The day that my boyfriend left for his deployment I consoled myself by going to the library and grabbing whatever drew even the most remote interest. One of the books I checked out in the midst of this frenzy was Galore by Michael Crummey. I own two of Michael Crummey's other books, The Wreckage and The River Thieves, but have never gotten around to actually reading them. It's not a case of buyer's remorse, but when I buy books I usually take my sweet time before I actually get around to reading them. Whereas with books that I borrow, I feel motivated to finish them quickly.
With Galore I didn't really need extra motivation in order to wile away the hours reading it. The story takes place in a small fishing village named Paradise Deep (in case you were wondering the name is a double entendre) where superstition, folk tales and witchcraft are incredibly influential. Two families intertwined by marriage and mutual dislike form the heart of the story, one headed by the local "witch" Devine's Widow and the other ruled by King-me Sellers. As the story begins, a mute man is discovered in the belly of a beached whale and taken in by the Devine family who house him in the shed to combat his unique smell. This story, and unfortunately the fish stench, is passed down through the generations along with other tales surrounding these two controversial families.
What interests me as a reader are the changes that take place in the village over the course of generations. At the beginning of the book, stories and folk traditions hold the most sway over the small community. As competing religions take hold, a doctor arrives from the United States and people become more politically active, the influence of the old ways lessens. The process is gradual and there is a lot of suspicion with regard to progress within the community and the tension between different forces makes the story fascinating. For me, the focus the author gives to the character of Dr. Newman, an outsider looking for adventure, is particularly riveting. The difficulties associated with conducting medicine in rural Newfoundland hadn't really occurred to me besides the obvious transportation issues. Even when a patient comes to his office, the person doesn't have the education or the language skills to properly describe what's wrong with them and there is a lot of guessing involved. Eventually the doctor does adapt with the help of people in the village who take him under their collective wing.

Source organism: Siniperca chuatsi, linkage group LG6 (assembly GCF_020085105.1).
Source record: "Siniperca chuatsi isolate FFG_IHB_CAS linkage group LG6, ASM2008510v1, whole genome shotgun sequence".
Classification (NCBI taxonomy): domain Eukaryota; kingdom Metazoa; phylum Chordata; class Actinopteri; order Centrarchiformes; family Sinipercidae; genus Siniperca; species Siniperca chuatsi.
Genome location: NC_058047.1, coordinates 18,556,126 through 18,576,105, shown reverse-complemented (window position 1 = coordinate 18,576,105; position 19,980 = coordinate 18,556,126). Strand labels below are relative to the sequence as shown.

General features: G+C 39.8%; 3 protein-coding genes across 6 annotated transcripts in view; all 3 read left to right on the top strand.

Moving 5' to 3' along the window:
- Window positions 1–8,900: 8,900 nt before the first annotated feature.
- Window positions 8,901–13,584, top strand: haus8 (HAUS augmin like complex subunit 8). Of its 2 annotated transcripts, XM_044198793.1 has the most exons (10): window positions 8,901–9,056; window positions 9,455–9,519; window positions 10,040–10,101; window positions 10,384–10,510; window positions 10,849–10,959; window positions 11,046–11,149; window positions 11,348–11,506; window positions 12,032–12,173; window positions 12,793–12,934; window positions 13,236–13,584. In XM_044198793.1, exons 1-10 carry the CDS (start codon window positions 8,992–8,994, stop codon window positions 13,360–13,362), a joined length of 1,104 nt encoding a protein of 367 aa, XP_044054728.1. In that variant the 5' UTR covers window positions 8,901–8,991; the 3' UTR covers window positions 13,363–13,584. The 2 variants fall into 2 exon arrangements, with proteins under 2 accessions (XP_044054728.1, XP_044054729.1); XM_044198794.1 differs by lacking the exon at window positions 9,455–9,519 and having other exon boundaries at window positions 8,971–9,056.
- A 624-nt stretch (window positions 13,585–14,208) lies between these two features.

Without going into more detail and giving away the story I will say that Galore has been one of my favourite reads this year and I will most definitely take on his other books in the near future. Though I don't like the fact that I am recommending two books set in Newfoundland so close together, I thought it was okay given the fact that Alligator by Lisa Moore is completely different from Galore. They bear no resemblance to one another besides both being set in Newfoundland and both show the depth and variety of literature from that province. Despite the success I have had with books from Newfoundland authors lately, I always try to vary the authors I read so I will take a break from them, unless compelled by another library frenzy. It's happened before and will again.